I woke up the other day to a very cold icy morning. The temperature was -6C and there was ice on the inside of my bedroom window. It was bitter and I thought of just staying in all day trying to keep warm.
Thankfully by mid morning the sun was trying it’s best to shine as bright as it could, as it peeped out from behind the clouds. Now the ice had gone, I decided it would be a great day for a stroll; so I headed off for a short walk around Upton village by Chester and learnt a bit about the history of the village as I walked by.
Wrapped up warm I started my short walk at the old village pump.
Before Chester waterworks brought water to the village of Upton in the late 1800’s, the residents used to get their water from this pump. It is believed to be over 200 years old but it is no longer in use and surrounded by railings. Only ivy cascades over the stone basin at the bottom of the pump now instead of water.
From here I carried on walking down the road looking up at the bare winter trees, taking note of their different textured bark, and listening to the birds twittering amongst the hedges as I passed. I then came to a bowl shaped area of grass which was covered by a layer of brown and yellow leaves.
This depression in the ground is locally known as The Cock Pit. It was originally part of the Victoria Hotel garden, and rumour has it that cock fighting used to take place here. There is however little evidence to say that such things happened here and the depression is more likely to be whats left of an old sand pit.
I followed the little winding path through the Cock Pit and up to Upton church. As I entered the churchyard, I saw a male blackbird scratting amongst the fallen leaves for grubs and a robin was perched upon a branch singing such a sweet song.
Walking up to the wall of the church, I saw a Plague Stone, which is also known as a Wealstone. This stone used to be in a wall at Upton Cross before being moved to the church in the mid 1900’s.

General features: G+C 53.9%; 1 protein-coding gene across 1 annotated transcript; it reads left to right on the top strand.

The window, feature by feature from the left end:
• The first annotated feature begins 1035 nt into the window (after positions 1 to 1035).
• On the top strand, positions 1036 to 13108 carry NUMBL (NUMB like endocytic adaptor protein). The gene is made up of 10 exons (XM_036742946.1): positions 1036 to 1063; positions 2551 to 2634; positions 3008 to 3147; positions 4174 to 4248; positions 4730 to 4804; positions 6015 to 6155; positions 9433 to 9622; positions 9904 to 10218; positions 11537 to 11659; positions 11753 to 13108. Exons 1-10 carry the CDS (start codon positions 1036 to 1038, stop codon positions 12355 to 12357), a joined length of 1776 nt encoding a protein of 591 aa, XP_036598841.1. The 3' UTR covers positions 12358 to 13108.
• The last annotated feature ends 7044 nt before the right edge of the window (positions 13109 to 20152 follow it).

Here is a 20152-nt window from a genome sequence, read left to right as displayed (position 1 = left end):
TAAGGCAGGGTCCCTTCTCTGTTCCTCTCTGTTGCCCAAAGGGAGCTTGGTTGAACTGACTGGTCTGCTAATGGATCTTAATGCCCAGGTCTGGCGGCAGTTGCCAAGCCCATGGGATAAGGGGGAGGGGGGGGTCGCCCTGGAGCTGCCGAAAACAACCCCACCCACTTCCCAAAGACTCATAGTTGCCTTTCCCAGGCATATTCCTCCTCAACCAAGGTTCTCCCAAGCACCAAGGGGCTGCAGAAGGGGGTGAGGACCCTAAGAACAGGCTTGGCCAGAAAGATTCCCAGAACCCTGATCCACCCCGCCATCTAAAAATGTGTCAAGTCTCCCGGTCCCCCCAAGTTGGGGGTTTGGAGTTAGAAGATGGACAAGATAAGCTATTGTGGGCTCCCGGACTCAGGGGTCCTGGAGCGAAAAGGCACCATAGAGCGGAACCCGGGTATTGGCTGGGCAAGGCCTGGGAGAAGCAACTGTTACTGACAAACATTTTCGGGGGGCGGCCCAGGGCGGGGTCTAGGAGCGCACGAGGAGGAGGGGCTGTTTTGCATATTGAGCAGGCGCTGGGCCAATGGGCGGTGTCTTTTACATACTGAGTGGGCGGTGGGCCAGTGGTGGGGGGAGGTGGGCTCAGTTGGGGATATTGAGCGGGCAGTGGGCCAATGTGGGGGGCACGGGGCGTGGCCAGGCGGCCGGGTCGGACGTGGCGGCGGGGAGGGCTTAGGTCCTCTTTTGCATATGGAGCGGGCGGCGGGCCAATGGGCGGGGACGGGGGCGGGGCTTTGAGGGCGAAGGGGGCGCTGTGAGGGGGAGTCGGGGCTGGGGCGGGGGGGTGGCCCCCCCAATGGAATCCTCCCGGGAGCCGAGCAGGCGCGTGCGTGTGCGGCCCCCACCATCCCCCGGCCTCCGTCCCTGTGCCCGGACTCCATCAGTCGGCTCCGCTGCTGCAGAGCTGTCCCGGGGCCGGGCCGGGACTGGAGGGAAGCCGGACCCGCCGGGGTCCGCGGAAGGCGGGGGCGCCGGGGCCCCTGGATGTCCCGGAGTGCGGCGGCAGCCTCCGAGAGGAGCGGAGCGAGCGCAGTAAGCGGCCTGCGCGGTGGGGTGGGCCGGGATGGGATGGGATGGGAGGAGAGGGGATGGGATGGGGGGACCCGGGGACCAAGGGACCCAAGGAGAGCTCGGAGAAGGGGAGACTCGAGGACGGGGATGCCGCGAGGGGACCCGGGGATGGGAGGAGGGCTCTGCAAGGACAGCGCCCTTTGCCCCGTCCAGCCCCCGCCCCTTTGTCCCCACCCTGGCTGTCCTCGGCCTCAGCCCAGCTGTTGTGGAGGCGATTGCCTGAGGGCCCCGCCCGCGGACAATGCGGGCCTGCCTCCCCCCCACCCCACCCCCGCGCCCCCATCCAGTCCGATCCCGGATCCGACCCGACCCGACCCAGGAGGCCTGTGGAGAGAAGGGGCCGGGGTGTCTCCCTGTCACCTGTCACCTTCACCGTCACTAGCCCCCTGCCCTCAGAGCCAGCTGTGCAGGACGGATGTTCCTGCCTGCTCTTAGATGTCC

The original position for the stone however, was on what is known as Butter Hill near Chester zoo. It was here that it was used as a Plague Stone. People from infected areas came to the Plague Stone and placed money in the bowl which contained disinfectants. In exchange for this money, food was then placed on the stone for them to collect.
Not far from the church is one of the oldest buildings in Upton and is built on the site of the Man in the Moon pub which can be seen on a 1735 map.
The front of the building says a date of 1745, but the house is thought to be older than this. Obviously as with most buildings there have been alteration through time such as the gothic windows (which I love) and a raised roof.
Upton is well known for being the home of Chester zoo but there are lots more little interesting features around Upton as I’m sure there is where you live. I could have spent ages out but the sky was getting dim and thick with cloud, and I could feel that biting cold in the breeze. As I didn’t think I’d see Mr Sun again that day I decided to make my way back home making one final stop along the way.
The last stop on my stroll around the village was this lovely little lodge house.
I just love the little dragon on top of the roof and there are similar dragons on a lodge house in Hoole village not far from here too. Apparently it is said that roof dragons ward off evil spirits and bring good luck.
I really enjoyed my little winters day stroll. It’s actually the first walk I’ve been on since injuring my foot and of course the first walk of a new year.
I’m looking forward to many more walks this year and can’t wait to see what i’ll find when I’m out and about.